But by that reasoning graphite and diamond ought to be explosive too.

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Re: What's up with Polyyne?

Postby Mr_Rose » Wed Dec 03, 2008 9:19 am UTC

Jorpho wrote:
danpilon54 wrote:why is it explosive? Probably because you have lots of carbons with very little oxygens. Carbon likes oxygen. Same reason gas burns.
But by that reasoning graphite and diamond ought to be explosive too.

Carbon-carbon single bonds are much more stable than triple bonds, which is why single-bond isomorphs like graphite and diamond only burn rather than exploding. Same reaction, just slower....
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Re: What's up with Polyyne?

Postby BeerBottle » Wed Dec 03, 2008 11:36 am UTC

The fun thing to do is attach a transition metal complex to each end of a polyyne: you can get all sorts of cool structures depending on whether you have an even or an odd number of carbons, and how exactly you attach them to the metals. Say you place exactly the same metal complex on each end of a symmetrical polyyne. Now, the redox potential of the two metal complexes (essentially the energy required to add/remove an electron to/from the metal) will be different, i.e. one end will be oxidised first and this change will be communicated through the chain to the other end, making oxidation there slightly harder. Now this effect falls off with increasing chain length, but the good part is that even at very long chain lengths (extrapolating to infinity), there is still a residual effect - i.e. the metal centres can communicate over long (in molecular terms) distances. Cue hype about molecular electronics.

But even if molecular electronics never becomes a reality, it's still interesting science.

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Re: What's up with Polyyne?

Postby meat.paste » Wed Dec 03, 2008 3:24 pm UTC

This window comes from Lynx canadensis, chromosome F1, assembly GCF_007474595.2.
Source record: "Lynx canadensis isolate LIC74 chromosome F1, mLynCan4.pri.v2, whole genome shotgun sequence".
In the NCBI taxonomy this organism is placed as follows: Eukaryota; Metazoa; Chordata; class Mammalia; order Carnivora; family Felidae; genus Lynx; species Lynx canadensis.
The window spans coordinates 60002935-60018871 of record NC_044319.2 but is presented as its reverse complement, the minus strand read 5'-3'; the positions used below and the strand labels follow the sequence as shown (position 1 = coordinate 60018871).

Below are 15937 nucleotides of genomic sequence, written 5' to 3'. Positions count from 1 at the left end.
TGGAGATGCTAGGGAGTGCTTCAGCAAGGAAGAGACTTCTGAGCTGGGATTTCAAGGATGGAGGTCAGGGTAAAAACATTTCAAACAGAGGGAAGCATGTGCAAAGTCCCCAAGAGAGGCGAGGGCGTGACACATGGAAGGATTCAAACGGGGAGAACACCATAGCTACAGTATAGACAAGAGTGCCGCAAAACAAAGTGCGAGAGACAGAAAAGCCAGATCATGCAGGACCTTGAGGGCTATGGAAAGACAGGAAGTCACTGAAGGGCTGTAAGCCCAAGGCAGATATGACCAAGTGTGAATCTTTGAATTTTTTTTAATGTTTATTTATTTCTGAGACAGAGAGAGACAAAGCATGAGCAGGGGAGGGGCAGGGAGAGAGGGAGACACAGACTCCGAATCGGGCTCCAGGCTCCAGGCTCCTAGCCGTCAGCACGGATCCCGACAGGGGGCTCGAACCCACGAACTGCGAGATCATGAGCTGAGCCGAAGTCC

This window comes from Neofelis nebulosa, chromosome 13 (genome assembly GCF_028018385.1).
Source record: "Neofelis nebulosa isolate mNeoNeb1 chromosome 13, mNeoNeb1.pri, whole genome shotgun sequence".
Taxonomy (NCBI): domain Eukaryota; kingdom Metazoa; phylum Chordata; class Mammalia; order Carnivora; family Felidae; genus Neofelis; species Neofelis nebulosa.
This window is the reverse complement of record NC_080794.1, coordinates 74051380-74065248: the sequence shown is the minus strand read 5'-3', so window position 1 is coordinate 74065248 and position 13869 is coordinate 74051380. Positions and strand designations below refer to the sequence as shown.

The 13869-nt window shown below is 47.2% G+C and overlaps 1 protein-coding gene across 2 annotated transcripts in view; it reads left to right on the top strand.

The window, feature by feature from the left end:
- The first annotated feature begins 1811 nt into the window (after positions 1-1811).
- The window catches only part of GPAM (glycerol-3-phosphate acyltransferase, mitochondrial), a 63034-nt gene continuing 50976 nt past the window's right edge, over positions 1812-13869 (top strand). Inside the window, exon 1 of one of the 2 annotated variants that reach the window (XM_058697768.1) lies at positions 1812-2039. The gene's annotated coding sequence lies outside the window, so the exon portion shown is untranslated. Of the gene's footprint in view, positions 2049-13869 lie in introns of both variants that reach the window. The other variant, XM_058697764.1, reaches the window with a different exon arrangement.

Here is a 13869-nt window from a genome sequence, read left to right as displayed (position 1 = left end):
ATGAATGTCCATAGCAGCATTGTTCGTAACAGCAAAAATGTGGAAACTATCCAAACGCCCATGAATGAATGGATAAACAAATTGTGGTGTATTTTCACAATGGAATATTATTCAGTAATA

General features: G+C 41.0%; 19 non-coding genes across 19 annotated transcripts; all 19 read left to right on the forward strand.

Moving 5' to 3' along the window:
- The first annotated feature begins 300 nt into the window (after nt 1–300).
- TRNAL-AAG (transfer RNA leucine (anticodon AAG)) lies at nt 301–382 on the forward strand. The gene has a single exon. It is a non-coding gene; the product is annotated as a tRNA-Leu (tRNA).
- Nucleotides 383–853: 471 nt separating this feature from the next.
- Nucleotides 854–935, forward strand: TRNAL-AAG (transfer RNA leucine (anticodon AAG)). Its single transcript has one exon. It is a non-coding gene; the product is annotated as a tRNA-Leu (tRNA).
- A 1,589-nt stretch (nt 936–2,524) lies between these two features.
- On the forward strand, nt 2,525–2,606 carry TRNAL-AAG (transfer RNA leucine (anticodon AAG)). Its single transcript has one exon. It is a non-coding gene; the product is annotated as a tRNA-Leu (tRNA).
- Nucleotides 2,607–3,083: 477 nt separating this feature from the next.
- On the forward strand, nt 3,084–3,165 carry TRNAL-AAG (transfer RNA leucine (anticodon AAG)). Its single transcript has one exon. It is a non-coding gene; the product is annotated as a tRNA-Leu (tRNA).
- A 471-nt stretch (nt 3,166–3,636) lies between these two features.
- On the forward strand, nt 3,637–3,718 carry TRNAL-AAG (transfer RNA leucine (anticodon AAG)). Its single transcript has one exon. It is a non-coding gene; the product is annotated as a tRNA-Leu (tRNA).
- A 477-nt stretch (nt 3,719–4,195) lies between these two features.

I would have guessed that polyyne would get some stability from pi bond delocalization. Each carbon has 2 p orbitals for bonding in this molecule. Would a state where each carbon is double bonded to its neighbor be feasible? It's been too long since I looked at molecular orbital theory.

In any case, you have a molecule that has a large, negative delta-G when converted to oxide, and a low activation energy (breaking a delocalized pi bond?).
Huh? What?

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Re: What's up with Polyyne?

Postby Jorpho » Wed Dec 03, 2008 7:59 pm UTC

meat.paste wrote:Would a state where each carbon is double bonded to its neighbor be feasible? It's been too long since I looked at molecular orbital theory.
Apparently that's cumulene.

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Re: What's up with Polyyne?

Postby AFedchuck » Wed Dec 03, 2008 9:26 pm UTC

meat.paste wrote:I would have guessed that polyyne would get some stability from pi bond delocalization. Each carbon has 2 p orbitals for bonding in this molecule. Would a state where each carbon is double bonded to its neighbor be feasible? It's been too long since I looked at molecular orbital theory.

In any case, you have a molecule that has a large, negative delta-G when converted to oxide, and a low activation energy (breaking a delocalized pi bond?).